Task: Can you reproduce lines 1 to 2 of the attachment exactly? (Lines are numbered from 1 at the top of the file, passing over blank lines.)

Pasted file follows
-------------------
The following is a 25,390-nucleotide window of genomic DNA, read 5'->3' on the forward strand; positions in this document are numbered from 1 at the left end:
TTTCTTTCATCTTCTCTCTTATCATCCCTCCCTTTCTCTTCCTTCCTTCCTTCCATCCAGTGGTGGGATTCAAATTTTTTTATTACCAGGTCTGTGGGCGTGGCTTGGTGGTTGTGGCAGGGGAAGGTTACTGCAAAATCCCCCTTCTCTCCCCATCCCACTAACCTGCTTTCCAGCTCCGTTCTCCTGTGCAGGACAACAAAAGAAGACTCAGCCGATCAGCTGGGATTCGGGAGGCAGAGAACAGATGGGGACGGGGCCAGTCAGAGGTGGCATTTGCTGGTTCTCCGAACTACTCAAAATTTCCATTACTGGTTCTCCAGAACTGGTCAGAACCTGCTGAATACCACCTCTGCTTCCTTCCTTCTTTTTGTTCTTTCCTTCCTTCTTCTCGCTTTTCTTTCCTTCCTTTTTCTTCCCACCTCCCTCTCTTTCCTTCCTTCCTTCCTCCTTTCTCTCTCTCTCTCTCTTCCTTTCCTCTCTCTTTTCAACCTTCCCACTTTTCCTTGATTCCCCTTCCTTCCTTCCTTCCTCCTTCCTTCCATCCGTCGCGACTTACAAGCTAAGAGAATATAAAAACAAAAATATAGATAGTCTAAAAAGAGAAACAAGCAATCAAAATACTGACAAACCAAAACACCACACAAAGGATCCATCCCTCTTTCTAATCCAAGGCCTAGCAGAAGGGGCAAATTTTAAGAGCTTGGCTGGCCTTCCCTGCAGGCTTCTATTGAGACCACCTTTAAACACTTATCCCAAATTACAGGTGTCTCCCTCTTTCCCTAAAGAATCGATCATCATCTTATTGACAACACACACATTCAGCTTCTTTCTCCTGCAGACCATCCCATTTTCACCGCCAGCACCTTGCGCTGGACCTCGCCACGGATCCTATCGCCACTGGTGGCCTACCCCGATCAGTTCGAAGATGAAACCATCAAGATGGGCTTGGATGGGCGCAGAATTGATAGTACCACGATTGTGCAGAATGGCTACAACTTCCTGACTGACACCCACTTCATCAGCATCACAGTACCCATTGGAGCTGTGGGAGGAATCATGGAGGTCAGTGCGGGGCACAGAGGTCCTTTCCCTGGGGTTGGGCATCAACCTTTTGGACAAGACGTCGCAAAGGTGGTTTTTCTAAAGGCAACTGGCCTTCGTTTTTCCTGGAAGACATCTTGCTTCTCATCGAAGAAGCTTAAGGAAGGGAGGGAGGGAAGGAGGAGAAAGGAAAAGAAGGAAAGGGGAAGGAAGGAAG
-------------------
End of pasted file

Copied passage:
The following is a 25,390-nucleotide window of genomic DNA, read 5'->3' on the forward strand; positions in this document are numbered from 1 at the left end:
TTTCTTTCATCTTCTCTCTTATCATCCCTCCCTTTCTCTTCCTTCCTTCCTTCCATCCAGTGGTGGGATTCAAATTTTTTTATTACCAGGTCTGTGGGCGTGGCTTGGTGGTTGTGGCAGGGGAAGGTTACTGCAAAATCCCCCTTCTCTCCCCATCCCACTAACCTGCTTTCCAGCTCCGTTCTCCTGTGCAGGACAACAAAAGAAGACTCAGCCGATCAGCTGGGATTCGGGAGGCAGAGAACAGATGGGGACGGGGCCAGTCAGAGGTGGCATTTGCTGGTTCTCCGAACTACTCAAAATTTCCATTACTGGTTCTCCAGAACTGGTCAGAACCTGCTGAATACCACCTCTGCTTCCTTCCTTCTTTTTGTTCTTTCCTTCCTTCTTCTCGCTTTTCTTTCCTTCCTTTTTCTTCCCACCTCCCTCTCTTTCCTTCCTTCCTTCCTCCTTTCTCTCTCTCTCTCTCTTCCTTTCCTCTCTCTTTTCAACCTTCCCACTTTTCCTTGATTCCCCTTCCTTCCTTCCTTCCTCCTTCCTTCCATCCGTCGCGACTTACAAGCTAAGAGAATATAAAAACAAAAATATAGATAGTCTAAAAAGAGAAACAAGCAATCAAAATACTGACAAACCAAAACACCACACAAAGGATCCATCCCTCTTTCTAATCCAAGGCCTAGCAGAAGGGGCAAATTTTAAGAGCTTGGCTGGCCTTCCCTGCAGGCTTCTATTGAGACCACCTTTAAACACTTATCCCAAATTACAGGTGTCTCCCTCTTTCCCTAAAGAATCGATCATCATCTTATTGACAACACACACATTCAGCTTCTTTCTCCTGCAGACCATCCCATTTTCACCGCCAGCACCTTGCGCTGGACCTCGCCACGGATCCTATCGCCACTGGTGGCCTACCCCGATCAGTTCGAAGATGAAACCATCAAGATGGGCTTGGATGGGCGCAGAATTGATAGTACCACGATTGTGCAGAATGGCTACAACTTCCTGACTGACACCCACTTCATCAGCATCACAGTACCCATTGGAGCTGTGGGAGGAATCATGGAGGTCAGTGCGGGGCACAGAGGTCCTTTCCCTGGGGTTGGGCATCAACCTTTTGGACAAGACGTCGCAAAGGTGGTTTTTCTAAAGGCAACTGGCCTTCGTTTTTCCTGGAAGACATCTTGCTTCTCATCGAAGAAGCTTAAGGAAGGGAGGGAGGGAAGGAGGAGAAAGGAAAAGAAGGAAAGGGGAAGGAAGGAAG